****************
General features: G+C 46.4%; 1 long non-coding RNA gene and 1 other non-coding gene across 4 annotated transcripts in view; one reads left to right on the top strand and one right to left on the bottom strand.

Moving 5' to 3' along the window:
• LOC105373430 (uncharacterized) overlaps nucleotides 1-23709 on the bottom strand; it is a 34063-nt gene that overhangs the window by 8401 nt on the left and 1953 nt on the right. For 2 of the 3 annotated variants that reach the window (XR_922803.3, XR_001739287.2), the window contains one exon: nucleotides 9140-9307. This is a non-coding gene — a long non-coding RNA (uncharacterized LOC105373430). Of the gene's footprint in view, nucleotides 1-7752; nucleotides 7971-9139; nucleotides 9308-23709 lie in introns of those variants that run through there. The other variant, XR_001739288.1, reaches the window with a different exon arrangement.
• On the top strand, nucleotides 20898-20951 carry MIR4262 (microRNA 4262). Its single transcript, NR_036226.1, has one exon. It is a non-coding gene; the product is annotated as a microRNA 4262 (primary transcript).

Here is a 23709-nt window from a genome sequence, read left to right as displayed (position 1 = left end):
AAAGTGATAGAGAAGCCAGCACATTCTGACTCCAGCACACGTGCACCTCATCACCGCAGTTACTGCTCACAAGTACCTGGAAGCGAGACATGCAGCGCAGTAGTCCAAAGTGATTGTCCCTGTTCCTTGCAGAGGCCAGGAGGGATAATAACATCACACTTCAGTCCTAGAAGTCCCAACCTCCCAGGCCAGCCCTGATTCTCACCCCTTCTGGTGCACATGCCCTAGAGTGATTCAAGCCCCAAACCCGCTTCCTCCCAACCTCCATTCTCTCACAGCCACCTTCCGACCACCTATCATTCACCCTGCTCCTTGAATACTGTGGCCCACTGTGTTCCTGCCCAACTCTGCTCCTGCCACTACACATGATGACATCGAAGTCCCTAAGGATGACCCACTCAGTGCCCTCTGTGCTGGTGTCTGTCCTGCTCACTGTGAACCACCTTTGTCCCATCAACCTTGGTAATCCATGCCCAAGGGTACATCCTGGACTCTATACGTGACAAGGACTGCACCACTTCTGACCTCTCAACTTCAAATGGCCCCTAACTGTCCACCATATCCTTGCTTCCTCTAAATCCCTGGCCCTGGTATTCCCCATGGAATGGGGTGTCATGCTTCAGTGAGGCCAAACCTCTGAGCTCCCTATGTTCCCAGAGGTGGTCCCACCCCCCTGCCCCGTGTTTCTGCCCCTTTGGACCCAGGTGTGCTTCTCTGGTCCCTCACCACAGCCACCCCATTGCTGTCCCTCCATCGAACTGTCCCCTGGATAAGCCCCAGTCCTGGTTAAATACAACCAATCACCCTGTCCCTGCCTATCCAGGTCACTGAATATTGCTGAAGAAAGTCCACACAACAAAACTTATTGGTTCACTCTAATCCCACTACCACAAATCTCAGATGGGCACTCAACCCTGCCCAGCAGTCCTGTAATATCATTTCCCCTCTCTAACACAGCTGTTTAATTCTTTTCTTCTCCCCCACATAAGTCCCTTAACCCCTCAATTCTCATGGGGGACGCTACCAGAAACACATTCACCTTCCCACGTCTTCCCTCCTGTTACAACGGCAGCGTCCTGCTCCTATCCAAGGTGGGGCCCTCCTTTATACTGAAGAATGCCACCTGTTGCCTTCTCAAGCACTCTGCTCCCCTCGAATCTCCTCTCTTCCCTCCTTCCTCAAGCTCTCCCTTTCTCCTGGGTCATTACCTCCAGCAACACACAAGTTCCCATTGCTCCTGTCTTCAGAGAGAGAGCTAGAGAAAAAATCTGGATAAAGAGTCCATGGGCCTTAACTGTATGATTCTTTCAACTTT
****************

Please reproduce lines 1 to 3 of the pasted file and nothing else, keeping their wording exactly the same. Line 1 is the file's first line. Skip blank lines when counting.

General features: G+C 46.4%; 1 long non-coding RNA gene and 1 other non-coding gene across 4 annotated transcripts in view; one reads left to right on the top strand and one right to left on the bottom strand.

Moving 5' to 3' along the window:
• LOC105373430 (uncharacterized) overlaps nucleotides 1-23709 on the bottom strand; it is a 34063-nt gene that overhangs the window by 8401 nt on the left and 1953 nt on the right. For 2 of the 3 annotated variants that reach the window (XR_922803.3, XR_001739287.2), the window contains one exon: nucleotides 9140-9307. This is a non-coding gene — a long non-coding RNA (uncharacterized LOC105373430). Of the gene's footprint in view, nucleotides 1-7752; nucleotides 7971-9139; nucleotides 9308-23709 lie in introns of those variants that run through there. The other variant, XR_001739288.1, reaches the window with a different exon arrangement.